Friday, May 4, 2012

Mom at Sunlight in the Haystack With Louise and Dwight

Speaking of the picture of Mom in the haystack at Sunlight with Louise and Dwight, here it is.

Wednesday, May 2, 2012

Hi Mom

I decided I would go ahead and re-edit many of the photos from our small treasure trove of old photographs. I have saved all of the originals, which I regard with a certain reverence since I have looked at them for so many, many years.  We're all familiar with the original of this photo, in which Mom is sitting overlooking a mountain valley in Sunlight above Cody.  Now that I can see her, I feel almost like I am getting reacquainted with her when she was young for the very first time.  I hope others will continue to post.  I encourage us all to begin including more stories and reminiscences in our comments to make our blog more of a valuable family history.

Friday, August 19, 2011

Mother's Tatting

Oh, yes and something else that should be included. And do you recognize the scarf?

Sunday, May 8, 2011

Mother's Day Remembrance

I see strawberry runners in the foreground, gladiolus to the right and in the far distance next to the tractor rows of summer garden vegetables.  And Mother with her home sewn jeans with elastic around the waist for a classy fit, and a long sleeved, tail out shirt is surveying her world.  In this garden in Tumwater, WA or the gardens in Ralston, or Penrose what plant would dare not to grow under her watchful eye.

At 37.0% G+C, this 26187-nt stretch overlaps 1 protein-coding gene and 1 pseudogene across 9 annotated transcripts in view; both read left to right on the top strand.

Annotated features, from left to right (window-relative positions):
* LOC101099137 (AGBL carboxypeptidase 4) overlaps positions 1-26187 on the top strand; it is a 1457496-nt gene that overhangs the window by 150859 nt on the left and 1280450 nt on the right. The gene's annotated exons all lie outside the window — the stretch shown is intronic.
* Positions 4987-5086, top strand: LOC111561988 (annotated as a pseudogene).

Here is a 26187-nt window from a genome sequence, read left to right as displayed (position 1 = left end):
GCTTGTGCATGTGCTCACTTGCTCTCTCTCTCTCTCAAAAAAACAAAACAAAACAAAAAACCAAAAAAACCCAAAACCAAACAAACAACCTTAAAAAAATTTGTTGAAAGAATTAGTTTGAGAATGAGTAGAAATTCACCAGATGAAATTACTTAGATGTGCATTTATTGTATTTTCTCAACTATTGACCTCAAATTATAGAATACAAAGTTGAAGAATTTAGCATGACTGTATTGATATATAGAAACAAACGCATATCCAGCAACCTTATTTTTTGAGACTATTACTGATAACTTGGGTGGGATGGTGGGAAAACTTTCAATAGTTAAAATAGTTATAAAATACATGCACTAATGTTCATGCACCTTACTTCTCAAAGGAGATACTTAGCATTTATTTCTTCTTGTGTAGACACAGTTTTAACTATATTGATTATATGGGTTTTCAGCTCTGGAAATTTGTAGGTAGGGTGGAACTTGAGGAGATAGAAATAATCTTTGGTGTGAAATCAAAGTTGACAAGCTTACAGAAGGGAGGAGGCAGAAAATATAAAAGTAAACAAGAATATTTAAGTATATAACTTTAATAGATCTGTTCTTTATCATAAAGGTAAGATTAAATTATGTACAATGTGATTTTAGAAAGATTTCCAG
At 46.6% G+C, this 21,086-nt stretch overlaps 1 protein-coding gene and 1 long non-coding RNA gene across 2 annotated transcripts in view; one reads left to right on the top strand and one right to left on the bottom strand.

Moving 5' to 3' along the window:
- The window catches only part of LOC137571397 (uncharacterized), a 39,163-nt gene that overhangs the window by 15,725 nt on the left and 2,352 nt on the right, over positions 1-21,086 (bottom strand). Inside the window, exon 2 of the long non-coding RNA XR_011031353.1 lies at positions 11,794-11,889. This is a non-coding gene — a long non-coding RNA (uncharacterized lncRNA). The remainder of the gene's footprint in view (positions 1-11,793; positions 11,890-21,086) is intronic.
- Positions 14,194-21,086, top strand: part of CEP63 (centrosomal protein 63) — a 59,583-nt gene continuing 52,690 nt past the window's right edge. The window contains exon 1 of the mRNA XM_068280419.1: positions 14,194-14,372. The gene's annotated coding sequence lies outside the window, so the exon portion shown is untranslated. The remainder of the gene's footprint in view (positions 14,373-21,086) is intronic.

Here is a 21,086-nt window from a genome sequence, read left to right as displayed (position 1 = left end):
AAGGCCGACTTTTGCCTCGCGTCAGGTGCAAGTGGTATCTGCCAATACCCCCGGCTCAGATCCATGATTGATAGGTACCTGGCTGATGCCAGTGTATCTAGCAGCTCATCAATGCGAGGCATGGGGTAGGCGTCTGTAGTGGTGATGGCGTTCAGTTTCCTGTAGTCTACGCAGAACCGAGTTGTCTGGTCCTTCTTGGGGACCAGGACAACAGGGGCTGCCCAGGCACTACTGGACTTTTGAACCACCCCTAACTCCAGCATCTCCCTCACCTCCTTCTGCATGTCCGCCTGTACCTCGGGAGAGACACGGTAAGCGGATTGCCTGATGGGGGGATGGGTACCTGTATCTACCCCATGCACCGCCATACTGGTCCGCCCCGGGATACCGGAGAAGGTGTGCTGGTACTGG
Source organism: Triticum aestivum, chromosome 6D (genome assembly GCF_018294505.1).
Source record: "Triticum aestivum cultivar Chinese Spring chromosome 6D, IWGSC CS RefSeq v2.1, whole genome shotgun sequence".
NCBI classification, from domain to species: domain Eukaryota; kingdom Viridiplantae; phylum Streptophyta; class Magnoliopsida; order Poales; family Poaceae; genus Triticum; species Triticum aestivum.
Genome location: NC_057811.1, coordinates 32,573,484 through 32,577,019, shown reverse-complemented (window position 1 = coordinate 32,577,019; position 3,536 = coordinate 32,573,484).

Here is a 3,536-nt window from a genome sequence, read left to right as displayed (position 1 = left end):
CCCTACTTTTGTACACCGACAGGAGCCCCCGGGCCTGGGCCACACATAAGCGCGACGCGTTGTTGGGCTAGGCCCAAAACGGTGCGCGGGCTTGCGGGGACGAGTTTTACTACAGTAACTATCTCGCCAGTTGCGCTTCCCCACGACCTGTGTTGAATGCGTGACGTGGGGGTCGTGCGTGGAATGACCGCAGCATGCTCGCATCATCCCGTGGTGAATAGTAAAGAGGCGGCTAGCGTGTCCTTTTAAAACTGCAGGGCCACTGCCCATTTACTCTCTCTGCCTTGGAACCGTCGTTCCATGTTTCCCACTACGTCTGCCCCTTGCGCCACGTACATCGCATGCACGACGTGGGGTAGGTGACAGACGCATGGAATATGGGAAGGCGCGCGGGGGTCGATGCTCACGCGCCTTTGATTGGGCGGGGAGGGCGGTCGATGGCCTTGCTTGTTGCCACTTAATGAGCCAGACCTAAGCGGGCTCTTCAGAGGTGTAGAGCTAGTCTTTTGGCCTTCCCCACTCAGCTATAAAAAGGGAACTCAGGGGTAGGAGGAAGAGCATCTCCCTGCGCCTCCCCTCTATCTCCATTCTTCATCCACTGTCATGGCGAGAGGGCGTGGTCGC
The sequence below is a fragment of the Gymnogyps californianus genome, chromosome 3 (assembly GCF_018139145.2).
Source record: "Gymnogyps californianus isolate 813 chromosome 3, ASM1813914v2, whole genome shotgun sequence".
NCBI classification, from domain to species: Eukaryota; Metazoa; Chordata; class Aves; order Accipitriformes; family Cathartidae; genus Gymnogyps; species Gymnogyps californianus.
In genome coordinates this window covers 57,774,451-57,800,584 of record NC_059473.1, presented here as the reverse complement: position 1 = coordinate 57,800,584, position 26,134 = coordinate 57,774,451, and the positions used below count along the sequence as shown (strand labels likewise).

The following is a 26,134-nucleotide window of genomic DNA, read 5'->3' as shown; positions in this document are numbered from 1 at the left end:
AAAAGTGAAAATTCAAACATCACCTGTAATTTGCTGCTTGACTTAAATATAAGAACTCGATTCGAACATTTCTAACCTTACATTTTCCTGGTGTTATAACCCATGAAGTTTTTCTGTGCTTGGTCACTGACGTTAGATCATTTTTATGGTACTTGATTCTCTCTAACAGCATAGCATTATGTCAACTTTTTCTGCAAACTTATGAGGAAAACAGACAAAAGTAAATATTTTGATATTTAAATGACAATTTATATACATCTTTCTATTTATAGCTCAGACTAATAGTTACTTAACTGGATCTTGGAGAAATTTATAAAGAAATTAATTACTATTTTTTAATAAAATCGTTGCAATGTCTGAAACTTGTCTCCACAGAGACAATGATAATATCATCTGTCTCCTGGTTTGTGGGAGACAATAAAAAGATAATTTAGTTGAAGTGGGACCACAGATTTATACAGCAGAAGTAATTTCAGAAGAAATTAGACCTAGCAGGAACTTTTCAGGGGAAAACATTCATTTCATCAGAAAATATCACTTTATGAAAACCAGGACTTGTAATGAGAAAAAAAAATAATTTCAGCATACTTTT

For that matter, which of her children, dared not to grow and achieve as we lived, also under her loving care.  I find it harder to grow without the gardener, but comforting to remember earlier feeding and pruning.

Wednesday, March 9, 2011

Another Piece of the Story

Remember the photo Dwight posted of Jack Davidson playing with little Tanner boys on the grass? This is the companion photo that shows those of us who were watching. Again, it was Dwight taking the photo. So, yes, that is Mother's dress hem that is showing in the previous post.

More Carts

There were a couple of photos posted not long ago showing a much more "modern" cart, however, this cart was a true treasure. Home made is always best! And what a great way to keep little ones in one place for a long walk. I am assuming Mother walked from the little house up to Grandma and Grandpa's house. Is that correct? Some of the fun things about this photo are the fact Grandpa made the cart, wheels and all, the great view of the hills in the background, a familiar gate, and is that a garden growing along the path. The cart Grandpa made in later years was patterned after this one.